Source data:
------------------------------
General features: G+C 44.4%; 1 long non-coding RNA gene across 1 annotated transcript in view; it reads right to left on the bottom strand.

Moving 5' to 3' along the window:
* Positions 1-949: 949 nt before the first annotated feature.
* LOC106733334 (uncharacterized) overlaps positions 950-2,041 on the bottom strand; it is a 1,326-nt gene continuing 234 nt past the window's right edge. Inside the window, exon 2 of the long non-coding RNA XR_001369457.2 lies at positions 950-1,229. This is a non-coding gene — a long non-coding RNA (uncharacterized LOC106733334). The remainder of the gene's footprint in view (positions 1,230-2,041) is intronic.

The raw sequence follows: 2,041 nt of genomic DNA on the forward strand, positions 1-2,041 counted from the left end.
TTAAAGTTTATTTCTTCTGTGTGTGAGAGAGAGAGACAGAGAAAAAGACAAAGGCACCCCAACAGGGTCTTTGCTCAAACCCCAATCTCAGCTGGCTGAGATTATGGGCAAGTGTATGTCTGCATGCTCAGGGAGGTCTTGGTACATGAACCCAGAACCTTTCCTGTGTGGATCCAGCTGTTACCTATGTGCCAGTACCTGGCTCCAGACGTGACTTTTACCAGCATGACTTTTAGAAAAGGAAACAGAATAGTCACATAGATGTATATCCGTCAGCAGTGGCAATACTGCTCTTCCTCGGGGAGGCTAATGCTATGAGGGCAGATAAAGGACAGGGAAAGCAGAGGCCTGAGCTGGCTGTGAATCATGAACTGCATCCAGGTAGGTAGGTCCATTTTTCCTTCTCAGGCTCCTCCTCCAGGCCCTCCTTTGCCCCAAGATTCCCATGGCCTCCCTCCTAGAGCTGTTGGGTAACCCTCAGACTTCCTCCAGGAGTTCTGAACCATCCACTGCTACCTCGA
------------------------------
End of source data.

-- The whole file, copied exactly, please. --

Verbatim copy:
General features: G+C 44.4%; 1 long non-coding RNA gene across 1 annotated transcript in view; it reads right to left on the bottom strand.

Moving 5' to 3' along the window:
* Positions 1-949: 949 nt before the first annotated feature.
* LOC106733334 (uncharacterized) overlaps positions 950-2,041 on the bottom strand; it is a 1,326-nt gene continuing 234 nt past the window's right edge. Inside the window, exon 2 of the long non-coding RNA XR_001369457.2 lies at positions 950-1,229. This is a non-coding gene — a long non-coding RNA (uncharacterized LOC106733334). The remainder of the gene's footprint in view (positions 1,230-2,041) is intronic.

The raw sequence follows: 2,041 nt of genomic DNA on the forward strand, positions 1-2,041 counted from the left end.
TTAAAGTTTATTTCTTCTGTGTGTGAGAGAGAGAGACAGAGAAAAAGACAAAGGCACCCCAACAGGGTCTTTGCTCAAACCCCAATCTCAGCTGGCTGAGATTATGGGCAAGTGTATGTCTGCATGCTCAGGGAGGTCTTGGTACATGAACCCAGAACCTTTCCTGTGTGGATCCAGCTGTTACCTATGTGCCAGTACCTGGCTCCAGACGTGACTTTTACCAGCATGACTTTTAGAAAAGGAAACAGAATAGTCACATAGATGTATATCCGTCAGCAGTGGCAATACTGCTCTTCCTCGGGGAGGCTAATGCTATGAGGGCAGATAAAGGACAGGGAAAGCAGAGGCCTGAGCTGGCTGTGAATCATGAACTGCATCCAGGTAGGTAGGTCCATTTTTCCTTCTCAGGCTCCTCCTCCAGGCCCTCCTTTGCCCCAAGATTCCCATGGCCTCCCTCCTAGAGCTGTTGGGTAACCCTCAGACTTCCTCCAGGAGTTCTGAACCATCCACTGCTACCTCGA